The 100 — Marie Avgeropoulos as Octavia Blake and Adina Porter as Indra. (Photo credit: Warner Bros. Television/The CW)

Other storylines this season include Clarke trying to maintain the fragile relationship between Skaikru and the Grounders, specifically Azgeda, who have become increasingly violent and untrustworthy with King Roan calling the shots. This makes the impending catastrophe even more complicated as Azgeda repeatedly tries to hinder Skaikru’s attempts to find solutions after discovering betrayals and acts of selfishness; Jaha is one of instigators that choose to act in the interests of Skaikru rather than everyone. Abby and Kane find themselves caught up in the drama as well, all the while forming a romantic relationship that undergoes a handful of trials and tribulations. There has always been a bit of a divide between the teenagers and the adults on this show; the teens typically handle things in ways to benefit as many people as possible, while the adults normally screw things up for everyone. Jaha has irritated me for the past two seasons, but his selfishness and desire to protect Skaikru does allow for interesting conflicts to arise.

This season has a lot of great material, but there are also some things that are incredibly problematic. Most notably is the character of Jasper, who has been on a downward spiral since the end of Season 2, when he lost his girlfriend of two weeks. I can absolutely appreciate the writers trying to tell a story of a character dealing with depression in a post-apocalyptic/war setting, but his story feels completely unnecessary; it honestly seems as though the writers didn’t know what to do with him, so they decided to have him put the other characters in danger and also create a suicide pact. While Jasper does meet his end this season, I feel as though the writers wasted an opportunity to make an important statement about depression; instead, much of his material feels like filler, although his final moments with Monty are well done and serve the purpose of showing the effect that suicide has on those left behind. The other problematic aspect of this season is the character of Luna, who seems to have also lost all hope in humanity, but acts insanely stupid for the sake of creating tension and drama. Her role in the final conclave battle is the final nail in the coffin as her selfishness almost causes the human race to go extinct; the actions of Luna also feel extremely forced and like wasted opportunity.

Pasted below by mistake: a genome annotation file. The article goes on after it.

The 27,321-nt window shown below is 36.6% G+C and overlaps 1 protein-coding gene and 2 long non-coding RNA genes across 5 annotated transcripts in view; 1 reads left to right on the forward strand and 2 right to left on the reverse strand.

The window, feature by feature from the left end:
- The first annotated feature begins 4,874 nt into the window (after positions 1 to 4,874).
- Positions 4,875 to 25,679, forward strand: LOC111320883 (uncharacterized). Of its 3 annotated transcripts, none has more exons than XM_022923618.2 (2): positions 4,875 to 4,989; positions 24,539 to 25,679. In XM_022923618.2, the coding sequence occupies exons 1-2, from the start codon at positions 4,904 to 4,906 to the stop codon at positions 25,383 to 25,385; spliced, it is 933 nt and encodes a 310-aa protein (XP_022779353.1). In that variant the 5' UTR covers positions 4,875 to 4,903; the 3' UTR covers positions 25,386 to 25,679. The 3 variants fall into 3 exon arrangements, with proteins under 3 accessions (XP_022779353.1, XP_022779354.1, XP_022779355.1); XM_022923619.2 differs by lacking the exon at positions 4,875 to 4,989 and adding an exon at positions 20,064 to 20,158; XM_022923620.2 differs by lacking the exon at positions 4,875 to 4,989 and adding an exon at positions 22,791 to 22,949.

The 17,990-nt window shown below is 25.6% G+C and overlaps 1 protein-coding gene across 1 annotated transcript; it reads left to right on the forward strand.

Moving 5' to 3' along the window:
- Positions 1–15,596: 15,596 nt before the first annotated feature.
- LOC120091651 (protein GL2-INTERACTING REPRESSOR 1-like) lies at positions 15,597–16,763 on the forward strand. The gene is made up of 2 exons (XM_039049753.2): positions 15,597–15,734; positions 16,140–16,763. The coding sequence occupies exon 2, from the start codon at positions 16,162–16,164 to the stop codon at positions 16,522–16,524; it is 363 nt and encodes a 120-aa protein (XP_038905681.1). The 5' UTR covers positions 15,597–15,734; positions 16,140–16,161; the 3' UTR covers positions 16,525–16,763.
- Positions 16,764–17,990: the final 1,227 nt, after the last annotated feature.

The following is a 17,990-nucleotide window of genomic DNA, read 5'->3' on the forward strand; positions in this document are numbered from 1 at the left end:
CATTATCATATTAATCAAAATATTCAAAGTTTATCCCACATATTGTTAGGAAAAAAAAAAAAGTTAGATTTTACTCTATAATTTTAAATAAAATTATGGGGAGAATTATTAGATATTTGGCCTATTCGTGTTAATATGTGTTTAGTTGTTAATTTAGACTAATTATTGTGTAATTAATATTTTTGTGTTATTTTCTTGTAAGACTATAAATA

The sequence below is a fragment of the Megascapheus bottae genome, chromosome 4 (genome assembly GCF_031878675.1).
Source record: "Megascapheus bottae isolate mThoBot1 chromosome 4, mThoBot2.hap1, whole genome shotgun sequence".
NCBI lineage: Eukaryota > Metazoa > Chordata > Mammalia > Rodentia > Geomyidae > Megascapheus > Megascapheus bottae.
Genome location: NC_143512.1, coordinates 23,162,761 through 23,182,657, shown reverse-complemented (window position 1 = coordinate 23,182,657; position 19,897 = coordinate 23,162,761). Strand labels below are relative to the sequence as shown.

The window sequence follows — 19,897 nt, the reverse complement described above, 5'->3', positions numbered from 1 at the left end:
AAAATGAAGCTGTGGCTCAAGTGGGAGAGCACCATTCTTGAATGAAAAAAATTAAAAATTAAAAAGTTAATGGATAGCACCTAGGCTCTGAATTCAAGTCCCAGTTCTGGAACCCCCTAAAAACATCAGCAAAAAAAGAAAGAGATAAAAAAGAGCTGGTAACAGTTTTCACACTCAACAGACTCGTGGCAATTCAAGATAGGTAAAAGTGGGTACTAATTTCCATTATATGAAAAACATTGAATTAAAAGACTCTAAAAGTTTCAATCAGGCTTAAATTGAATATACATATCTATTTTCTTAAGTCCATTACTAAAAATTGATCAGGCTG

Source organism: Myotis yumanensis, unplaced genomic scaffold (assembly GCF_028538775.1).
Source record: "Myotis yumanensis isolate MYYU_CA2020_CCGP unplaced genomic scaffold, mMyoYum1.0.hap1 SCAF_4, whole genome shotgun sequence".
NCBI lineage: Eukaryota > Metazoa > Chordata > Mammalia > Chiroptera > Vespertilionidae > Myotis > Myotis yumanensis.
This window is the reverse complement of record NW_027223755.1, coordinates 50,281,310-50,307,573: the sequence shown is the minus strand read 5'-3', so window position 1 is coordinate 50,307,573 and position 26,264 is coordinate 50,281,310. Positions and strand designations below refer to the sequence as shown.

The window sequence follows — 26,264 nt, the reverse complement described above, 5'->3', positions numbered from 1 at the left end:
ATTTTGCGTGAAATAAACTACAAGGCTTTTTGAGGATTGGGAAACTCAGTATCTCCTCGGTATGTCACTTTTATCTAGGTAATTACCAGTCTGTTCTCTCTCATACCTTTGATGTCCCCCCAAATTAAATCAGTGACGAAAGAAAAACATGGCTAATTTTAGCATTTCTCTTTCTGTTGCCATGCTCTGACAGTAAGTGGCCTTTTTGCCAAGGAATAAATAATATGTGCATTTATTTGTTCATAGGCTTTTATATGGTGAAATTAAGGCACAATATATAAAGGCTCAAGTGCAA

The 100 — Eliza Taylor as Clarke and Isaiah Washington as Jaha — Credit: Bettina Strauss/The CW

All in all, Season 4 of “The 100” is a fantastic rollercoaster ride of action, high stakes, character development and gripping drama. The final four hours just might be the best of the entire series and the finale will go down as my favorite episode. Season 3 made me lose interest in the show at times, but these thirteen episodes reeled me back in and the six year time-jump cliffhanger has me counting down the days until Season 5; the questions are endless and the time jump will absolutely serve as a reset for the series as there are plenty of new stories to be told. What has Clarke been doing since Praimfaya? Why have Bellamy and the others not returned to Earth? Are Octavia and the bunker survivors still alive? Where did the prisoner transport ship come from? Fans will be eager to learn the answers to these questions when “The 100” returns next year on The CW.

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Category:Arts and Entertainment, Television

Jeffrey Kopp is the Arts & Entertainment Editor of the Niner Times. He is a junior double majoring in Communication and Political Science, with a minor in Criminal Justice. His interests include writing and keeping up with an excessive amount of television shows. He is also the go-to expert on all things “The Walking Dead.”


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Jeffrey Kopp is the Arts & Entertainment Editor of the Niner Times. He is a junior double majoring in Communication and Political Science, with a minor in Criminal Justice. His interests include writing and keeping up with an excessive amount of television shows. He is also the go-to expert on all things “The Walking Dead.”